J.N. Andrews Was First Adventist Missionary? Think Again
The legacy of Michael Belina Czechowski and the role played by independent-minded Adventists take the spotlight at an international conference.
, reporting from Podkowa Lesna, Poland
hile J.N. Andrews may be recognized as the first Adventist missionary to Europe, the distinction actually belongs to Michael Belina Czechowski, a former Catholic priest who set out on his own a decade earlier after failing to secure church support.
As the pastor of an Adventist church in New York, the Polish-born Czechowski appealed to church leaders in the early 1860s to send him as a missionary to Italy, where he hoped to reach the Bible-believing descendants of the Waldenses. But Adventist leaders had found it difficult to work with Czechowski, and they declined because he tended to independent actions and financial misjudgments.
So Czechowski raised money from a Sunday-keeping church in Boston and departed for Italy in 1864. His trip occurred exactly 10 years before J.N. Andrews sailed from the U.S. to Switzerland as the first official Adventist missionary in 1874.
“Despite his character flaws, Czechowski allowed God to use him in an innovative way, pioneering many new methods of outreach,” said Łukasz Romanowski, instructor at the Polish College of Theology and Humanities in Podkowa Lesna, Poland. “We Europeans are especially indebted to that courageous man, but so is the entire church.”
Czechowski’s legacy and the role played by independent-mind Seventh-day Adventists took the spotlight at a recent international conference co-organized by Romanowski at the college, which is also known as the Czechowski school.
Timed to coincide with the 150th anniversary of Czechowski’s trip, the May 18-20 conference reviewed the latest research on his life and mission.
“We did not only want to reaffirm Czechowski’s position among the pioneers of the church, but also reconceptualize his service for the church and his independent first mission in Europe,” Romanowski said.
Some Adventist historians and theologians have harshly criticized Czechowski in the past, while others have glorified him as a heroic figure. Therefore the conference organizers wanted to foster “a more truthful, unbiased view of Czechowski within Adventist historical studies,” Romanowski said.
Czechowski, who was raised in the Roman Catholic Church, left the priesthood in the mid-1840s amid worries that the church was corrupt. After stints in Italy, Switzerland and Belgium, he befriended Baptists in London who helped him travel to the U.S. He first met Adventists at a camp meeting in Ohio in 1855, and he joined the church two years later.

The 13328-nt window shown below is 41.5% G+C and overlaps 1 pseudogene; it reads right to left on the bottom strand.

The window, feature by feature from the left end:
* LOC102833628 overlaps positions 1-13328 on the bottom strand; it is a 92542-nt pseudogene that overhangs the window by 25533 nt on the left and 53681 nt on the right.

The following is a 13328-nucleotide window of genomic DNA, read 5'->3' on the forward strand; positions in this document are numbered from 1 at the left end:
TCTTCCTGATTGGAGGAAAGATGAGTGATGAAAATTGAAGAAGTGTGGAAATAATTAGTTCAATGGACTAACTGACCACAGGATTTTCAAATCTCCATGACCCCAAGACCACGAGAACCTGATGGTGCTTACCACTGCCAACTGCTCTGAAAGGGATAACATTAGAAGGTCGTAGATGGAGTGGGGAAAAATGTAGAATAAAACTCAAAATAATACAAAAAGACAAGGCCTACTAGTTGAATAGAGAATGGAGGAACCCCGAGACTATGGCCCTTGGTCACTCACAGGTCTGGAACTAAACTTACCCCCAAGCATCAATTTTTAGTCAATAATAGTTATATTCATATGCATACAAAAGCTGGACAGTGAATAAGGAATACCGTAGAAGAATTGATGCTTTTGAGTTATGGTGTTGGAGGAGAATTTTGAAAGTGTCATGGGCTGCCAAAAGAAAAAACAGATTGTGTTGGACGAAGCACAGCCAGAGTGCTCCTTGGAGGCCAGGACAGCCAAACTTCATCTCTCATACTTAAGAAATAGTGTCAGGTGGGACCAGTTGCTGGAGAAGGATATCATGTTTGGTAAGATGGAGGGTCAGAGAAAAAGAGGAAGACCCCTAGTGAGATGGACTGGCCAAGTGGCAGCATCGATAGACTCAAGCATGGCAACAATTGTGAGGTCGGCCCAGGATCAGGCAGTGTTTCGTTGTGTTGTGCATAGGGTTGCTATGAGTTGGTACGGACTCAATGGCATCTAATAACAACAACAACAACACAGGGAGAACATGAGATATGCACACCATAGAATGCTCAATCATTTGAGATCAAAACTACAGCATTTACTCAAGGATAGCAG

Eventually ministering to a church that he founded in New York, he longed to return to Europe and preach about Jesus’ second coming. Rebuffed by Adventist leaders, he got the needed funding from Boston’s Advent Christian Church and spent a brief period in Italy before working in Switzerland and Romania.
The congregations he founded in Switzerland and Romania became the nucleus of the Seventh-day Adventist Church in Europe.
Czechowski was “a human being who made many mistakes but who was used God,” Galina Stele, research and program evaluation assistant of the General Conference Office of Archives, Statistics and Research, said at the conference.
His actions also raise an important question, Romanowski said: How does the church deal with people who are more independent and who relate to God differently from us?
“We can blame Czechowski, or we can blame the church,” he said. “But we should realize that the results were positive.”
A highlight of the conference was the unveiling of a plaque in memory of Czechowski by Jacques Frei-Fyon, a retired minister and one of the contributors at the first conference on Czechowski’s life in 1976. At the latest conference, 12 people from nine countries presented their research and findings in documents that the college will compile into a volume for public release in English and Polish.
Polish-born Rajmund Dąbrowski, who co-organized the 1976 conference and is a former communication director for the Adventist world church, said the pages of Adventist history are filled with people like Czechowski — mavericks whose mission knew no borders.
He also said both Czechowski and Andrews played important roles in the planting and growing of the church. “Andrews was the office successor of Czechowski,” he said. “The fact that Jiří Moskala, the dean of the Theological Seminary at Andrews University, serves as the patron of this conference here at the Czechowski school should inspire us.”
Andrews University, founded as Battle Creek College in 1874, the same year that J.N. Andrews set sail to Europe, was renamed in his honor in 1960.
Moskala, speaking at the conference, said that Adventists needed to remember their history to understand their place in it, as well as to have a future filled with hope, gratitude, obedience, and faith. Quoting church co-founder Ellen White’s words that Christ’s love for us was manifested on the cross and “his sacrifice is the center of our hope,” he said, “Czechowski will be remembered for the extent to which he kept this central truth alive in his life.”
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